Scheppers, who was originally recruited as a shortstop, made only 12 pitching appearances as a freshman. The next year, he pitched in 25 games with 15 starts. And this year as a junior, Scheppers dominated with an 8-2 record, 2.93 ERA and a Western Athletic Conference-record 109 strikeouts.
However, Scheppers hasn't pitched since May 4 and has had to watch from the dugout as his Bulldog teammates have made their way to the NCAA Super Regional.
One of the first steps for the Pirates is to get Scheppers into Pittsburgh and have medical director Dr. Patrick DeMeo examine him. However, the Pirates cannot control Scheppers' rehabilitation or return-to-pitch process until he signs.
"But we can be very involved," Huntington said.
If Scheppers regresses medically or the Pirates are unable to sign him, Huntington and his staff have a good fall back. They will be given the third pick of the second round in next year's First-Year Player Draft.
"The opportunity cost is losing the players available to us in the second round that we didn't draft, but it we felt it was a worthwhile risk with a safety net," Huntington said.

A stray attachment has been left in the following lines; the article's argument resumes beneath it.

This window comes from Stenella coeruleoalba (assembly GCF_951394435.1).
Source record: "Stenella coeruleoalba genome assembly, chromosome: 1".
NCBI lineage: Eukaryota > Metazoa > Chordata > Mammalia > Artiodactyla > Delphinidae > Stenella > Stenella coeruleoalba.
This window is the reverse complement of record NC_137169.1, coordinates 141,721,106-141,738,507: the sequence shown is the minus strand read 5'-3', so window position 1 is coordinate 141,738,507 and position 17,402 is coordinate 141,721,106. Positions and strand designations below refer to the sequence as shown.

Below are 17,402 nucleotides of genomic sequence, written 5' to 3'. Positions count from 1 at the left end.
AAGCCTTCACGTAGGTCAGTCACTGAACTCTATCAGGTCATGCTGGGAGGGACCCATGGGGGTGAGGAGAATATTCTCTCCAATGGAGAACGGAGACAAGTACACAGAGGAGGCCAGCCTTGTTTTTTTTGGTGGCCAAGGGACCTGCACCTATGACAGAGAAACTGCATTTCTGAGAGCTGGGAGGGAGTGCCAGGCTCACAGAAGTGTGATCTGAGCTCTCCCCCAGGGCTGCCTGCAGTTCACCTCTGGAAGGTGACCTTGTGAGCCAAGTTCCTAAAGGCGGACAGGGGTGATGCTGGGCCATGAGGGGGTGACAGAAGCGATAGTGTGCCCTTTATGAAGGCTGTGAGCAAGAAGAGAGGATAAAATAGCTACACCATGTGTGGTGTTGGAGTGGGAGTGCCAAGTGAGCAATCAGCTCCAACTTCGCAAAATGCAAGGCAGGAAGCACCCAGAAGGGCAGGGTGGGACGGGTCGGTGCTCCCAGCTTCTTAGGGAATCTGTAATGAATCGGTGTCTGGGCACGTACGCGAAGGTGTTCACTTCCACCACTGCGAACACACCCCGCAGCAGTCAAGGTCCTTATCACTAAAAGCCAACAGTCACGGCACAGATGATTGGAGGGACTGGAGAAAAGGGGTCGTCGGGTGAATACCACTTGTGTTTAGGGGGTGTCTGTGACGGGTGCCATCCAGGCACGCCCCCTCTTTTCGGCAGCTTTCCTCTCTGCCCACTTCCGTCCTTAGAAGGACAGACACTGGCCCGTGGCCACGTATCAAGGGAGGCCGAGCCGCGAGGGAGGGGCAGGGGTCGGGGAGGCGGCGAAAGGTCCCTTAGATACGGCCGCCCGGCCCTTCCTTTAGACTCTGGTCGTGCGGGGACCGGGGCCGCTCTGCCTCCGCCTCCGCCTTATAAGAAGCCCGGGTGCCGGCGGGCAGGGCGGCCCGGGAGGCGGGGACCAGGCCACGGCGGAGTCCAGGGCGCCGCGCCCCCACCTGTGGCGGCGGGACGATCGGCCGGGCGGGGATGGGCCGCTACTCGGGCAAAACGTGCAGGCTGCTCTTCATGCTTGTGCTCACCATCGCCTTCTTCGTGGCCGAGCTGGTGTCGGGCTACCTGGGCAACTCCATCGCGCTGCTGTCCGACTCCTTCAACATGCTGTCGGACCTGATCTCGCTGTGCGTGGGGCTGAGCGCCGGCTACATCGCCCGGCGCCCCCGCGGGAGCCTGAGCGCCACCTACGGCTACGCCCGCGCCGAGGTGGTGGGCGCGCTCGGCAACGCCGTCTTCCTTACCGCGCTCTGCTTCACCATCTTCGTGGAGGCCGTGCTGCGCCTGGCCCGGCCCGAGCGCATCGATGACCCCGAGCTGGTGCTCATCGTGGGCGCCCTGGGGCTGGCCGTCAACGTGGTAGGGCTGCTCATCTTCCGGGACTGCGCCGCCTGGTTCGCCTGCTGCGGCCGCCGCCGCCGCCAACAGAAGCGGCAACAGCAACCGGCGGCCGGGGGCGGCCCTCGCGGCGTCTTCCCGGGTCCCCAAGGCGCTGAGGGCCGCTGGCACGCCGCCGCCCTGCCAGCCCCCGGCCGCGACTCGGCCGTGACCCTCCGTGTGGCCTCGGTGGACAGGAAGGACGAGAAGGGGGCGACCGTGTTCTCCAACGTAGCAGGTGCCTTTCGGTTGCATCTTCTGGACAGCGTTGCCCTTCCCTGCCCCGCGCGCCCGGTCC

One of those risks is Scheppers' fastball, which can reach anywhere from the mid to upper 90s. Some mock Drafts had Scheppers taken within the first 10 picks, but he fell into the second round because of his shoulder troubles.
"He is physical," Huntington said. "We've seen him in the mid-90s. We've seen a quality breaking ball from him [and] the makings of the a third and fourth pitch. So for us, it was an intriguing pick. We think he can be a big league starting pitcher."
In other Draft news, the Pirates have agreed to terms on three of their selections: their 11th-round pick, outfielder David Rubinstein of Appalachian State University, their 35th-round pick, left-hander Tyler Cox of Illinois State University and their 36th-round pick, outfielder Kyle Morgan of the University of San Francisco.